Vanderbilt Law Review

First Page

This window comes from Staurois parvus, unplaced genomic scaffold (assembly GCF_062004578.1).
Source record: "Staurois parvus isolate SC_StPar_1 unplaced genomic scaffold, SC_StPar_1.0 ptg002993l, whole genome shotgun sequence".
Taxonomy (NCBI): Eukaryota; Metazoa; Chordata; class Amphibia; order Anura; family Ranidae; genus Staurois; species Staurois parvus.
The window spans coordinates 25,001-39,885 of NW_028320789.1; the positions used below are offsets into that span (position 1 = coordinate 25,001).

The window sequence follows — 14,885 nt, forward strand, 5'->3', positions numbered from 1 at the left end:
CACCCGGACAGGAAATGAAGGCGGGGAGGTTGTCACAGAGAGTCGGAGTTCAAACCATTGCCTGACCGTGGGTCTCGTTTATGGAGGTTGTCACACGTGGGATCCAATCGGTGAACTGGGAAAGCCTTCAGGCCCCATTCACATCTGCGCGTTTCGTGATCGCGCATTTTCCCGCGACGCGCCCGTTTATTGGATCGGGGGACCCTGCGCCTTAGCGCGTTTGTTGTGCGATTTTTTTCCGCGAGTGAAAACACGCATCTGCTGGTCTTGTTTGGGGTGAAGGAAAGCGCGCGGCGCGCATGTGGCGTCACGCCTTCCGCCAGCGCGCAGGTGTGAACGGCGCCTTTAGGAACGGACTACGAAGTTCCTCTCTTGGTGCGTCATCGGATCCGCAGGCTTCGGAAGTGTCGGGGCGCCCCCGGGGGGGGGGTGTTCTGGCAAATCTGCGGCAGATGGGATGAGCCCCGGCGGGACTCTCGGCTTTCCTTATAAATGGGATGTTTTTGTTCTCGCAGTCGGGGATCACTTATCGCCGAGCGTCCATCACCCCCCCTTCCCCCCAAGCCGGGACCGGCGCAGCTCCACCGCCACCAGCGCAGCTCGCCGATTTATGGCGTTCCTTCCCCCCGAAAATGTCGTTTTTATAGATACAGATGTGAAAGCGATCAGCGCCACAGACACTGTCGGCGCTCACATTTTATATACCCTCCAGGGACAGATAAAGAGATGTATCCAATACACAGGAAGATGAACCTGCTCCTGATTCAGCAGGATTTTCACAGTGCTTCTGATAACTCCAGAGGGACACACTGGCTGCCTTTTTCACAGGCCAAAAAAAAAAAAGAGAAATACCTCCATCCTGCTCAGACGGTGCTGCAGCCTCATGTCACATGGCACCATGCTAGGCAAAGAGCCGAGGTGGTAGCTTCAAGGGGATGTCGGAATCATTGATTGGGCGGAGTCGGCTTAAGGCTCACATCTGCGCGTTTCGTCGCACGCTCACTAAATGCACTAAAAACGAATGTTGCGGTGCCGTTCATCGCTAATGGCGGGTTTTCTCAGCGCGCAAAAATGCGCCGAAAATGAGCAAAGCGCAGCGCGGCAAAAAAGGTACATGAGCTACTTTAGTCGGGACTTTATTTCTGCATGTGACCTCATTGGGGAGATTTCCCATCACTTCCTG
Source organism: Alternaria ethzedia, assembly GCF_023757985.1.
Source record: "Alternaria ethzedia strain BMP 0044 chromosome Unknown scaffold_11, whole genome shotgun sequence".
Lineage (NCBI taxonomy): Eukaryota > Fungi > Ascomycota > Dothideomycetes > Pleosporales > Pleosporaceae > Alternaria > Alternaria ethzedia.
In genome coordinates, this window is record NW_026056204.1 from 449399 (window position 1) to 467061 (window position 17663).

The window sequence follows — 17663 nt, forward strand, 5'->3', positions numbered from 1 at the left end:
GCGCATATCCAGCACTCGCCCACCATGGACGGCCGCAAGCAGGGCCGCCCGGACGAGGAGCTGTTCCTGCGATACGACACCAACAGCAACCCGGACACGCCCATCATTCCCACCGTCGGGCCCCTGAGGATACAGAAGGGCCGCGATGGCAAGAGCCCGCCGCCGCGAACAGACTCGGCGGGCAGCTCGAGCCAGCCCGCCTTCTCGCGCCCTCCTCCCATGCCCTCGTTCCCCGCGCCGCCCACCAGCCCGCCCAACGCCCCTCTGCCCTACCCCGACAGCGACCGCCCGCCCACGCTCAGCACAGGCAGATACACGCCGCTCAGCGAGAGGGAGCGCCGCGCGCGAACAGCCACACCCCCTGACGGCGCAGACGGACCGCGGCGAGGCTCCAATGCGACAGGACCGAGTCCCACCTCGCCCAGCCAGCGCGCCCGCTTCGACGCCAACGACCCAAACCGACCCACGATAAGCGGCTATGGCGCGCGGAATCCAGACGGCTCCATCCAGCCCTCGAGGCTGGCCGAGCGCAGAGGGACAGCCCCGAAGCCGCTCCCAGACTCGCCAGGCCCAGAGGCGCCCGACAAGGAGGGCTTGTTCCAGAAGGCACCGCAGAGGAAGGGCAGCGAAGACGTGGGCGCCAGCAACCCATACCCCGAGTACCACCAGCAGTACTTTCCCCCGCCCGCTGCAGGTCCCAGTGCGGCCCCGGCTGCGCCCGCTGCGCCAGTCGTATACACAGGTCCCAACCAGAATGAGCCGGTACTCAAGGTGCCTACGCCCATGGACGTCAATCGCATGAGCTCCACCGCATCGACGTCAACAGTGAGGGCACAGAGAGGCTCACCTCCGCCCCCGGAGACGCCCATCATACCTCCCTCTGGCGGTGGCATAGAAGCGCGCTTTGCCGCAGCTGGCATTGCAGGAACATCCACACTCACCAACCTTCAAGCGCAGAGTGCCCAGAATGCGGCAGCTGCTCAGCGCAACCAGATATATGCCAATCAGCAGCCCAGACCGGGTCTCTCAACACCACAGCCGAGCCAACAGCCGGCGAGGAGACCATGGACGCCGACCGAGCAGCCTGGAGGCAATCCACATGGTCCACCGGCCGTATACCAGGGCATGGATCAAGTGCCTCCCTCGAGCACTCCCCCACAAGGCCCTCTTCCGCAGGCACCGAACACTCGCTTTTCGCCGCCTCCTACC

Although the constitutional crisis of 1973 has not yet demanded a definitive response from the Supreme Court, it obviously has established a landmark in the ultimate history of Warren Burger's Chief Justiceship. While the unprecedented confrontation between executive and judiciary was not carried beyond the Court of Appeals for the District of Columbia, Burger's old court,' and although the prospective confrontation between executive and Congress did not--at least in its first round-- reach a stage of review on the merits, the questions presented went to the cornerstones of Anglo-American constitutional theory itself. The case of Vice President Agnew raised issues of executive privilege that in their own right invited exhaustive judicial analysis of the nature of the vice-presidential office, but an historic "nolo contendere" plea in a dictrict court scotched that opportunity.' Moreover, the stirrings in Congress of proposed impeachment proceedings would, if they compel Senate action, necessarily involve the Chief Justice of the Court. In this apocalyptic succession of events, it has been necessary to qualify Charles Evans Hughes's famous aphorism that "the Constitution is what the judges say it is," by observing that the Constitution which the Court interprets must be viewed in the perspective of the age. With issues of such magnitude as those arising from Watergate, it is manifest that they will affect directly or indirectly the constitutional jurisprudence of the current decade and beyond. This situation is fortuitously part of the essential background of the Burger Court itself; and yet, even if Watergate had never intruded upon national and world affairs, the emerging features of the Burger Court would still have warranted scrutiny and evaluation. For by now, in the course of its fifth term, the Court under this Chief Justice has assumed some distinctive characteristics which lend themselves to analysis.